The weariness of a 13-hour commute for Colorado native Chole Johnson was masked by excitement as the Baylor University freshman moved onto campus Thursday morning.

“We did it overnight,” the 18-year-old said. “I wanted to go to a Christian school and I used to live in Texas when I was little, so I was ready to come back.”

Johnson moved in with the help of her parents, Scott and Kerri Johnson, plus 3,200 volunteers that spread throughout campus Wednesday and Thursday. Chole Johnson is one of 3,300 freshmen planning to start school Monday.

“She’s going a long way, but I think she’s ready,” Scott Johnson said.

2019 Baylor Move In

Baylor University student volunteers help students move onto campus at residence halls Wednesday. About 3,300 freshmen moved onto campus this year.

Fall enrollment is projected to be 17,000, with about 14,000 undergraduates. The freshman class is the most academically qualified in university history, Baylor spokeswoman Lori Fogleman said. Fogleman said more than 40% of the freshman class is coming from out of state.

“We are excited about the class coming in, they are excited to be here at Baylor University and we welcome them, not only to Baylor, but we are excited for them to be a vibrant part of the greater Waco community,” Fogleman said.

Move-in day this year required some adjustments for students and families entering Waco this year. In various communications, Baylor officials strongly advised students against taking Interstate 35 directly to campus because of major construction underway.

“This year, because of I-35 construction, the Move2BU team reconfigured some routes to include Martin Luther King Jr. Boulevard, South Loop 340 and 17th/18th Streets,” Fogleman said. “As it has in previous years, nearly all traffic flows from the back side of campus (on) Bagby Avenue, Speight Avene and La Salle Avenue toward I-35.”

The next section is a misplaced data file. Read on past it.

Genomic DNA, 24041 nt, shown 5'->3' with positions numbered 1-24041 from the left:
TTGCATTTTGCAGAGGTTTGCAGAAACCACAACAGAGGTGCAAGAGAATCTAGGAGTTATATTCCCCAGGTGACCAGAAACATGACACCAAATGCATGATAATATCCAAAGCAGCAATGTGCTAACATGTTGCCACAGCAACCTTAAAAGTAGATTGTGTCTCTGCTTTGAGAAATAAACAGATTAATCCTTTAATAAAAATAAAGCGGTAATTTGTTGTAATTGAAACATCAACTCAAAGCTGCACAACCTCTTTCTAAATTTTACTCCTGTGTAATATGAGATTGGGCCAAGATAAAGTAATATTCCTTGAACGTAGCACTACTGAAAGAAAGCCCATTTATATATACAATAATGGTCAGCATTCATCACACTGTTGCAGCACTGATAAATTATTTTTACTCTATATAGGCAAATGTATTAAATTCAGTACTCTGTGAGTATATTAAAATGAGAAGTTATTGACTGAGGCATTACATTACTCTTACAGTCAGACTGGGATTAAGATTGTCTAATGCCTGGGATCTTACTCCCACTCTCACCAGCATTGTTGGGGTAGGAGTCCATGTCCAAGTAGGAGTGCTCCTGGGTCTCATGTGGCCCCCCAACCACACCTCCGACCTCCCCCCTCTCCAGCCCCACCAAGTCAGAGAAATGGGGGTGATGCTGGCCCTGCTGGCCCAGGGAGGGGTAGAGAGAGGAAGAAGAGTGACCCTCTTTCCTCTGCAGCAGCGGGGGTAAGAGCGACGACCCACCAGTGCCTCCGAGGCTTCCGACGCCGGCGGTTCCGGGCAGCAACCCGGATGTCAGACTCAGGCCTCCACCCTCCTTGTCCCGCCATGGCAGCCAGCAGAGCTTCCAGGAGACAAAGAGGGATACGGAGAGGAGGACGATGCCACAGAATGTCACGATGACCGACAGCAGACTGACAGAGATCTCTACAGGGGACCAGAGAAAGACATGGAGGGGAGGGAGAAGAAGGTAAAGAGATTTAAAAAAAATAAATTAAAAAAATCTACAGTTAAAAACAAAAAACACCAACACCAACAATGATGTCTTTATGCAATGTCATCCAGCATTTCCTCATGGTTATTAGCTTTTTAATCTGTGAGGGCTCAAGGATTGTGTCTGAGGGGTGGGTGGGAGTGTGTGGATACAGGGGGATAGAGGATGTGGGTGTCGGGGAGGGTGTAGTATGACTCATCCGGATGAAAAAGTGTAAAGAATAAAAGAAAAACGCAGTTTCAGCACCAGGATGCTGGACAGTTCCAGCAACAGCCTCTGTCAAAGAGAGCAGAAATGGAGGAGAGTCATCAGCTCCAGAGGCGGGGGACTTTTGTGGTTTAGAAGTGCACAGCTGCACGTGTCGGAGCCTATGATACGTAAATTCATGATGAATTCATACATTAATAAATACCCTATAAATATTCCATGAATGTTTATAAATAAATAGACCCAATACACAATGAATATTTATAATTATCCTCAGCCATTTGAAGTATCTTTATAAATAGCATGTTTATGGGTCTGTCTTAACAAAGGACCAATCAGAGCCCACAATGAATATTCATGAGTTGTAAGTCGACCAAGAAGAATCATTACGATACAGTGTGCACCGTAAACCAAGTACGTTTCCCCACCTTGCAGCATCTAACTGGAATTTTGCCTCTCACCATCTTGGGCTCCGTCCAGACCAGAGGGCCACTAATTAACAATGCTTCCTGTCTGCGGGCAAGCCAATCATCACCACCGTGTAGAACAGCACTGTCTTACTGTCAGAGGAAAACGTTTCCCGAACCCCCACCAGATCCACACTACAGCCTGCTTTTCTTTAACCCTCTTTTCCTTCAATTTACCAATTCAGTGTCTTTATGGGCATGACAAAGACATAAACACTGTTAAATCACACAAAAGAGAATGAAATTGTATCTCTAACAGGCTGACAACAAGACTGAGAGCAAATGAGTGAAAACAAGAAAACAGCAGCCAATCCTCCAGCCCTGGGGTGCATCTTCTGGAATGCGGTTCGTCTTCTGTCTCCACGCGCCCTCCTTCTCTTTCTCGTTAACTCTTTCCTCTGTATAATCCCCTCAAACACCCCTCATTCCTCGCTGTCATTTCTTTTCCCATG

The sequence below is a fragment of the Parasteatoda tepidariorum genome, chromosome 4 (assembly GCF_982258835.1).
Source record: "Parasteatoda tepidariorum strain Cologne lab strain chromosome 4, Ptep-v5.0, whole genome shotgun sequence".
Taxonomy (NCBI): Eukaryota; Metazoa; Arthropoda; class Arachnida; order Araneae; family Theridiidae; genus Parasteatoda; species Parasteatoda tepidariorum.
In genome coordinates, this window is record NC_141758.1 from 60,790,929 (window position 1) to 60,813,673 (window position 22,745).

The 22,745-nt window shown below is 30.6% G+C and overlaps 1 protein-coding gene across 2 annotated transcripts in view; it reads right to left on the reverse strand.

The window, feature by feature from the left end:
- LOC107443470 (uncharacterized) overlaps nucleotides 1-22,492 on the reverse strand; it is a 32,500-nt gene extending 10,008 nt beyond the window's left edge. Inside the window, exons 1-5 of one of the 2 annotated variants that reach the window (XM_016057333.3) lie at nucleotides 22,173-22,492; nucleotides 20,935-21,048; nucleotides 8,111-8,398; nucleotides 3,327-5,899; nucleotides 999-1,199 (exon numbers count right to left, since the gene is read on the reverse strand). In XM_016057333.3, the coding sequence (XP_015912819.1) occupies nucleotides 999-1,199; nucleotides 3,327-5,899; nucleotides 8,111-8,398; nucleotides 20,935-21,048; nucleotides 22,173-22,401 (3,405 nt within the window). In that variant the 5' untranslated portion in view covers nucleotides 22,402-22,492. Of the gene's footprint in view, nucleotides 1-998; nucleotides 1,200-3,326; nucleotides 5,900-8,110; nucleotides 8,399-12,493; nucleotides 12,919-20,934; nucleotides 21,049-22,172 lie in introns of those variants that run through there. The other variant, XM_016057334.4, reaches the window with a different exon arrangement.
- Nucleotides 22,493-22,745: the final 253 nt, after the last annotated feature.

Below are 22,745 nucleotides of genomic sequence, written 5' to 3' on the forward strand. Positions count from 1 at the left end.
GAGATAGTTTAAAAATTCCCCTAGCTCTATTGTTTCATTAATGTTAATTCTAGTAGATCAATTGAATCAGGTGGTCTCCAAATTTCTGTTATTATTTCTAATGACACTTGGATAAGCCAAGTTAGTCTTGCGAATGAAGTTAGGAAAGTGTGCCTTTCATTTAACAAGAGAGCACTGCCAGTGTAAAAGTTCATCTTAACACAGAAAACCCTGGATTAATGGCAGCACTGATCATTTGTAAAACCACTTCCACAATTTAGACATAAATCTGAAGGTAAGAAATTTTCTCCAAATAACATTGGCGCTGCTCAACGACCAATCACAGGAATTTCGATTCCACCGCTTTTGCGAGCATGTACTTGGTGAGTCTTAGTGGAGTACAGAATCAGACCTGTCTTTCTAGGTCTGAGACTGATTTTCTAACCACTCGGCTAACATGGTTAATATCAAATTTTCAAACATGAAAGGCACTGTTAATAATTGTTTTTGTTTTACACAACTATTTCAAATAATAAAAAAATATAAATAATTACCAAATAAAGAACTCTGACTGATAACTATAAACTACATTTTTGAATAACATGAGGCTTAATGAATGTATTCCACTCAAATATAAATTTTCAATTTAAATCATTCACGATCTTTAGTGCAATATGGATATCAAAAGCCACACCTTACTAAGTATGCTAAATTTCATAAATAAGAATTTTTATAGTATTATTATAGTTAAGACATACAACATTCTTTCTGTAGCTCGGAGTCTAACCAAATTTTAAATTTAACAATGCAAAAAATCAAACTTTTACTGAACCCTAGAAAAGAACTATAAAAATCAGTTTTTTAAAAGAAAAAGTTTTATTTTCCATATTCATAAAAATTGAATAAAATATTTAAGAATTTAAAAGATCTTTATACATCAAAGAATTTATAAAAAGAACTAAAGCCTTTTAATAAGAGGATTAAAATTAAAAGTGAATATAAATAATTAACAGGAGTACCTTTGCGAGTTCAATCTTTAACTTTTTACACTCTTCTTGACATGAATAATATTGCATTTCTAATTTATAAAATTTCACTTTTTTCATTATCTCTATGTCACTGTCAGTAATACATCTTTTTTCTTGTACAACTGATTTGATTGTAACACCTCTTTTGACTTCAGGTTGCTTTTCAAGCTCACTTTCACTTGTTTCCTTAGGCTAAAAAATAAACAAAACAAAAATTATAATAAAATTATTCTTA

2019 Baylor Move In

Traffic along Interstate 35 is slowed near the exit for Baylor University on Wednesday afternoon. Traffic was slow, but did not directly impact move-in days for students as the university and Texas Department of Transportation devised alternative routes around I-35.

The Texas Department of Transportation is in the midst of a $341 million project spread over four to five years for I-35 expansion throughout Waco. TxDOT spokesman Ken Roberts said crews have been making progress since project began in late April.

“It is also possible that when freshmen students walk across the stage when they graduate, there will be a new I-35 through Waco,” Roberts said. “They may say, ‘Wow, we didn’t think it’d be done at this time.’ “

Concerns for Baylor students have lingered since the demolition of the Eighth Street pedestrian bridge in May. For 53 years, the bridge served as a link to allow students and cyclists over the interstate.

2019 Baylor Move In

Baylor University student volunteers help students move onto campus at residence halls Thursday. About 3,300 freshmen moved onto campus this year.

The project includes new crossings at Fourth and Fifth streets, 11th and 12th streets, and University Parks Drive.

“What the traveling public and local Wacoans can expect is to see more of that (updates) with some increase congestion,” Roberts said. “We certainly anticipate that, but we are doing everything possible to minimize that impact as we move along with everyone’s patience, and to seek alternate routes if they can.”

Fogleman said Baylor worked in corporation with the TxDOT to mitigate any confusion around traffic routes. Robinson native Hope Caviness, 18, said the construction on I-35 was nothing to be concerned about on her move into Baylor on Thursday.

2019 Baylor Move In

Hope Caviness, 18, of Robinson, walks up to Collins Hall on Baylor University on Thursday during move-in day. Caviness joined about 3,300 freshman students who arrived on campus this week.

“I was looking to go to school somewhere further away from home, but the tour really sold me on going here,” Caviness said. “The construction doesn’t really bother me. I think I brought everything I had at home with me, but I’ve been dealing with construction projects around Waco forever. It’s nothing to worry about.”

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Kristin Hoppa has been covering public safety and breaking news for the Tribune-Herald since January 2016. She worked in Northwest Missouri covering crime-related issues before her move to Central Texas. She is a University of Kansas graduate.

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